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Robert Lockwood's Hush Money

Purely economic" is how Broward Clerk of Courts Robert E. Lockwood defends his decision to use more than $1.3 million in tax money to end a racial discrimination suit by African-American employees.

He really wanted to fight on, Lockwood insists, but a trial would be too costly, and you just never know what a jury might do. So for taxpayers the settlement is just good business, Lockwood reasons. His lawyer even calls him courageous.

While all that may be true, another reality emerges from the thousands of pages of legal documents in U.S. District Court case 95-6808: For more than a year the Clerk's lawyers maneuvered to shield Lockwood and five supervisors named in the suit from being questioned under oath about the discrimination charges and settled only after U.S. District Judge Norman C. Roettger ruled against them on key deposition issues, declaring in February, "This case will proceed."

By settling when he did, Lockwood prevented his deposition from being taken.
Broward taxpayers will never know whether the 29 current and former employees could have proven their allegations -- and in interviews and court papers Lockwood and the supervisors repeatedly denied them. Still, there is enough detail in public records to suggest that answering so many explosive questions might have been more embarrassing to Lockwood than having taxpayers pay out $1.3 million to halt the suit.

Because county money is being used, the settlement must be approved by the Broward County Commission, which is scheduled to discuss the issue on Tuesday (April 14). Outraged commissioners vow to demand an accounting from Lockwood who, at age 76, has ruled the 600-employee Clerk's office for 22 years.

During that time, African-American employees charge, racism was "widespread and endemic," and Lockwood himself "individually engaged in acts of racist behavior," including telling visitors the Clerk's office was his "private plantation."

This article examines the pattern of specific incidents about which Lockwood and his supervisors would have been questioned if their depositions had gone forward. Much of the detail from the suit -- which began in August 1995 -- is revealed here for the first time.

To support a general charge that African-American employees faced "an ongoing barrage of racist insults," the suit lists both specific comments and the white employees allegedly involved. Because many of those employees were not named as defendants in the suit, New Times is not printing their names.

The suit's allegations of racist remarks include:
*When a white employee was asked to move boxes out of the probate storage room, he responded to his white supervisor, "Who the hell do you think I am, the office nigger?" Although the comment was made so it also could be heard by black supervisor Yolanda Henkerson, the white employee wasn't disciplined by his white supervisor.

*During a charity walk-a-thon sponsored by the Clerk's office, a white employee walking with other participants passed chicken bones on the ground and commented, "There must have been niggers around here." The white employee was never reprimanded or counseled for that remark.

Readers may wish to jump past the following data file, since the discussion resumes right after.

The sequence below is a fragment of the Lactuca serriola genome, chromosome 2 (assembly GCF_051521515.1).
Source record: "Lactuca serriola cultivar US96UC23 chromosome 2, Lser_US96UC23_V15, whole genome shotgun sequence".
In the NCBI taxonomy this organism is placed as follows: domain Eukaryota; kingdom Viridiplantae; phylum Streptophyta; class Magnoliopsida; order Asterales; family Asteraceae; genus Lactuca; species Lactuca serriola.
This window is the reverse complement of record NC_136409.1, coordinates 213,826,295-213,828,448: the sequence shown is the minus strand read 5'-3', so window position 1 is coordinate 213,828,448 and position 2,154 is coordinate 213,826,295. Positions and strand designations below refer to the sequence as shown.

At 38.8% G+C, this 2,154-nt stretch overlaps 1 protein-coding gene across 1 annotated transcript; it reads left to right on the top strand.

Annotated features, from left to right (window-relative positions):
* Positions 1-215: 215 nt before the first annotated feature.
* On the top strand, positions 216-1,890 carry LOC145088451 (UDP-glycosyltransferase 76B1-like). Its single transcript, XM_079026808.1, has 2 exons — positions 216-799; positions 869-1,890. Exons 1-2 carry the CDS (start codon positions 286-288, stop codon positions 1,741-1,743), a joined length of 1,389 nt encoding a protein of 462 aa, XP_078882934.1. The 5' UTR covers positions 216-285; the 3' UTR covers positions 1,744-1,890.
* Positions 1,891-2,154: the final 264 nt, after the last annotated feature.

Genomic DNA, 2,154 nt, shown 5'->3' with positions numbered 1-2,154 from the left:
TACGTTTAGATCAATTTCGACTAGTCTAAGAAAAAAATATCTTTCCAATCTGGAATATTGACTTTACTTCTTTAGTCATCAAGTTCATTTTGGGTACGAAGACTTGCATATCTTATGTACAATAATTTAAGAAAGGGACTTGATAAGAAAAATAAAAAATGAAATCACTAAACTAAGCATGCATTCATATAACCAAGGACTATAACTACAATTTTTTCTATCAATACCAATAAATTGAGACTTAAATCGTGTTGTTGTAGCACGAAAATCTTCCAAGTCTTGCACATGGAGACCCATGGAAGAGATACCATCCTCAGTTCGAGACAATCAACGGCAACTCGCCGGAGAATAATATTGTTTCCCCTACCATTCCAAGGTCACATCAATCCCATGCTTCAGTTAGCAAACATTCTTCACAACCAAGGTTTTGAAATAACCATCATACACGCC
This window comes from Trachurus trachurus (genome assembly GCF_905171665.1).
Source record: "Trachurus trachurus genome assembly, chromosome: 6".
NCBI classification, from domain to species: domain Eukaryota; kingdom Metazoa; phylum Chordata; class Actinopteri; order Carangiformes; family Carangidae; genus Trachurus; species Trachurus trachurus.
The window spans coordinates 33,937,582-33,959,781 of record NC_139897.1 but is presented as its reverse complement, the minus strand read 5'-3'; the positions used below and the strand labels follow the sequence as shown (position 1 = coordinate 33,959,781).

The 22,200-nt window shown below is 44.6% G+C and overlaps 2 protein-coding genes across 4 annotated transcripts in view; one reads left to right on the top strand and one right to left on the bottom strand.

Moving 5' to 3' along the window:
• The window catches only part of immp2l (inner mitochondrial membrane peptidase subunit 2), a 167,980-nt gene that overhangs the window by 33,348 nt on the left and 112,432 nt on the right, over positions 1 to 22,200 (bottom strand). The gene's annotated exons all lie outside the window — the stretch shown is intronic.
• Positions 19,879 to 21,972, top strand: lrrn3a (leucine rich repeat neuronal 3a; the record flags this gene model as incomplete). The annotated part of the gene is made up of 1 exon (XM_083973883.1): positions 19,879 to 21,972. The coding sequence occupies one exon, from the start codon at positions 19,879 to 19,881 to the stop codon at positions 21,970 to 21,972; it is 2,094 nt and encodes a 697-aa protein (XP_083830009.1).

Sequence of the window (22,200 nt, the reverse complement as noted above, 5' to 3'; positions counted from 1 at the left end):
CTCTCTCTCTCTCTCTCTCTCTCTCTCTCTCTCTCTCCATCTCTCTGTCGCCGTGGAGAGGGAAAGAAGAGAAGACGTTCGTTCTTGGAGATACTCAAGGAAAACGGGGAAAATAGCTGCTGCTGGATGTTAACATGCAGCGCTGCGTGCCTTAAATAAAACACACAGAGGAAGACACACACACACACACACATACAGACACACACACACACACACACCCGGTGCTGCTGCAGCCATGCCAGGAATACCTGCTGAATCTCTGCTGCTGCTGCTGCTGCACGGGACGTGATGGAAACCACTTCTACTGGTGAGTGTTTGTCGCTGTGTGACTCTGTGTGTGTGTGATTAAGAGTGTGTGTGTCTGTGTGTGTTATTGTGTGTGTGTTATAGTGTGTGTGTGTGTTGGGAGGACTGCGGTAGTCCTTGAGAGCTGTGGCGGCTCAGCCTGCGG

*At a birthday party given by Lockwood for a white employee, a white supervisor announced: "If you want some food, you better get it before the niggers do." The supervisor wasn't disciplined.

*After African-American employees Beverly Smith and Rosemary Moody complained of being passed over for pay raises -- the discontent that eventually sparked the class-action lawsuit -- Lockwood, in the presence of four witnesses, called them the "two black girls."

Overall the suit charges that "Lockwood has been present when others made racist remarks in the presence of African-American employees of the Clerk's office and has done nothing to stop or correct such behavior."

Beyond racial insults, the African-American employees alleged a pattern of "racially discriminatory" practices involving promotions, pay increases, and work regulations, based in part on a statistical comparison of payroll and personnel records for blacks and whites. Not only did Lockwood do nothing to stop the practices, the suit charges, he "has himself been involved in numerous decisions resulting in the selection of Caucasians for appointed positions for which qualified African-American employees were available."

Behind the statistical analyses were human stories, like the workplace experiences of Lydia Moultry, a three-year employee in the probate division who was turned down for promotion to a more-specialized position. She waited about a year and again applied for advancement but again was rejected. At the times Moultry was rejected, promotions went to four white employees, each of whom had only about a year's experience; indeed, Moultry had trained all four of the promoted whites.

In another incident, Moultry asked her white supervisor, Mitzi O'Brien, for permission to leave work 30 minutes early to take her daughter to an orthodontist. According to the suit, O'Brien denied Moultry's request -- while that same day permitting a white employee to leave early to take her daughter to ballet class.

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Dan Lovely

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